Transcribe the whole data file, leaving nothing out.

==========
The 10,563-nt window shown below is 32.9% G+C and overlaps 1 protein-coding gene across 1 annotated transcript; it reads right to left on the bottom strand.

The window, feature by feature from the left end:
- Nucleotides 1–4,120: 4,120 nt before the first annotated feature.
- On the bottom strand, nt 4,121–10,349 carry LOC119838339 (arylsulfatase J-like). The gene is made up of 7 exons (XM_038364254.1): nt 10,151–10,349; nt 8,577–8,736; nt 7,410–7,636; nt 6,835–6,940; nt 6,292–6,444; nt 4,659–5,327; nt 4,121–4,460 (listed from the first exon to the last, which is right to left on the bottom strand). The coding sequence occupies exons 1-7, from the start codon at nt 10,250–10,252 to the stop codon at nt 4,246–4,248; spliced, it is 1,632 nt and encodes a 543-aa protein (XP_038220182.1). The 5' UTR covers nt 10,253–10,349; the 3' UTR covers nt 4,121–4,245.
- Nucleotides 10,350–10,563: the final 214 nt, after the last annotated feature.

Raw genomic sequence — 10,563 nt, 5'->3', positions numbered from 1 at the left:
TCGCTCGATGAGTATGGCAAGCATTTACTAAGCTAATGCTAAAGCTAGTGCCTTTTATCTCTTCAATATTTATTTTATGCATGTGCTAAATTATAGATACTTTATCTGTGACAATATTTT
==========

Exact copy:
The 10,563-nt window shown below is 32.9% G+C and overlaps 1 protein-coding gene across 1 annotated transcript; it reads right to left on the bottom strand.

The window, feature by feature from the left end:
- Nucleotides 1–4,120: 4,120 nt before the first annotated feature.
- On the bottom strand, nt 4,121–10,349 carry LOC119838339 (arylsulfatase J-like). The gene is made up of 7 exons (XM_038364254.1): nt 10,151–10,349; nt 8,577–8,736; nt 7,410–7,636; nt 6,835–6,940; nt 6,292–6,444; nt 4,659–5,327; nt 4,121–4,460 (listed from the first exon to the last, which is right to left on the bottom strand). The coding sequence occupies exons 1-7, from the start codon at nt 10,250–10,252 to the stop codon at nt 4,246–4,248; spliced, it is 1,632 nt and encodes a 543-aa protein (XP_038220182.1). The 5' UTR covers nt 10,253–10,349; the 3' UTR covers nt 4,121–4,245.
- Nucleotides 10,350–10,563: the final 214 nt, after the last annotated feature.

Raw genomic sequence — 10,563 nt, 5'->3', positions numbered from 1 at the left:
TCGCTCGATGAGTATGGCAAGCATTTACTAAGCTAATGCTAAAGCTAGTGCCTTTTATCTCTTCAATATTTATTTTATGCATGTGCTAAATTATAGATACTTTATCTGTGACAATATTTT